Northland Shopping Center stood at the corner of Lucas Hunt and West Florrissant roads, in the northern inner-ring suburb of Jennings. Planning for the mall dates back to the end of the second World War, though it was not completed till 1955. For many years its flagship store was Famous-Barr department store, housed in the massive brick box that is the centerpiece of the complex.
Outparcels included a 1950s office building, a bowling alley-turned-ballroom at one end of the lower strip, a Family Dollar (perhaps the most glaringly dated of all the buildings), and a former grocery store, seen at the far left. A 1960s movie theater was demolished in 2002.
For several decades, this was a premier shopping destination and an attraction for persons of all walks of life. Famous-Barr gambled on the area's future and was rewarded handsomely, as the suburban area around it developed rapidly.
Yet the Jennings area was in financial decline by the early 1990s; like the city neighborhoods it replaced, it too was being vacated as residents continued to seek land at the fringes of the metropolitan area, further and further from anywhere. Sales at the Northland center dropped. The single-building Famous-Barr store, surrounded by strip retail rather than an enclosed mall, no longer fit the May Company's perferred retail model. Maintenance issues began to pile up as well; Famous-Barr vacated the store in 1994.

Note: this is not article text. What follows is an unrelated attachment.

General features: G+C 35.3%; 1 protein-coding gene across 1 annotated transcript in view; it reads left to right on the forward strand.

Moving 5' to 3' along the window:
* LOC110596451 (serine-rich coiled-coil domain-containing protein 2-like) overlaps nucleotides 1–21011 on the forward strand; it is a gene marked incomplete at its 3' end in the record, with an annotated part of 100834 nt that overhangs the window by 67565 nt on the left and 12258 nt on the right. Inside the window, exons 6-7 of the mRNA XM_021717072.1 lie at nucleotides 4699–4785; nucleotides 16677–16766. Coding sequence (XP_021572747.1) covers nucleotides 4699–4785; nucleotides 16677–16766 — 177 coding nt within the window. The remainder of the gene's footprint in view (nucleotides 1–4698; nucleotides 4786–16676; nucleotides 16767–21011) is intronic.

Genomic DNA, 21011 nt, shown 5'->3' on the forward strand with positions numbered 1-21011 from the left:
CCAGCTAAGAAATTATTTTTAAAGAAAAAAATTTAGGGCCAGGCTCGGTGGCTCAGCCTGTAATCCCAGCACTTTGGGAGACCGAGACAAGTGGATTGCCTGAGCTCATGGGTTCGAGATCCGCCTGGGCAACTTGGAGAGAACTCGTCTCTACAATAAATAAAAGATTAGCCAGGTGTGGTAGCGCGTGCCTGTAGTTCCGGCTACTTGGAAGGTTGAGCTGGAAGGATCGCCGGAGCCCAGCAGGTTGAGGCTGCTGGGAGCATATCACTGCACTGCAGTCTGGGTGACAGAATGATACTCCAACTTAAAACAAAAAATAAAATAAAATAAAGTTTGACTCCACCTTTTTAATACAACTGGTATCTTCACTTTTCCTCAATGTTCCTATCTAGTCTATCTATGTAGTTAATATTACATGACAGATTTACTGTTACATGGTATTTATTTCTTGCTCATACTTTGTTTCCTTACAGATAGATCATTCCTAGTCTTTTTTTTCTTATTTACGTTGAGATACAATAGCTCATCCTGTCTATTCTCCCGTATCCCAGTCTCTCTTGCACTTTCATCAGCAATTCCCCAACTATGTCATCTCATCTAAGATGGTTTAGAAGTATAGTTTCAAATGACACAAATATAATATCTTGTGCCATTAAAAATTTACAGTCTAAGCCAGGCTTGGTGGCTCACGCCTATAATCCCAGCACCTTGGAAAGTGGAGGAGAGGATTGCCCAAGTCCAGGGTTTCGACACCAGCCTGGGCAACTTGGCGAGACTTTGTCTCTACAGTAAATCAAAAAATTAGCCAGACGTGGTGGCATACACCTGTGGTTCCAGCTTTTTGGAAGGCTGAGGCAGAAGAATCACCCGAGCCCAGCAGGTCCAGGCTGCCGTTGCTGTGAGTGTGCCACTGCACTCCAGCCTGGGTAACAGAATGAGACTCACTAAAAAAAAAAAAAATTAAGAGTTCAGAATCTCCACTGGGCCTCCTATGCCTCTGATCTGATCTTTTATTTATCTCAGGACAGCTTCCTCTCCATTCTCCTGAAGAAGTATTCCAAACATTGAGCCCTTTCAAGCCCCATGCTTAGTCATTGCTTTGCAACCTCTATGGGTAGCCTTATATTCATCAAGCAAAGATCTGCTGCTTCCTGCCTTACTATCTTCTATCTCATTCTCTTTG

The remaining strip stores slowly choked to death in the years afterward, closing one after the next (including the McCrory's location shown here.) An outlot theater on the site was demolished in 2002. Only a handful of stores remained open at my first visit to the complex, in May 2003. Since 2000, plans have called for complete demolition. The mall had only survived this long because the developers - the Sansone Group - had been unable to find a lead tenant for their planned redevelopment. Target later signed on and demolition began in April 2005.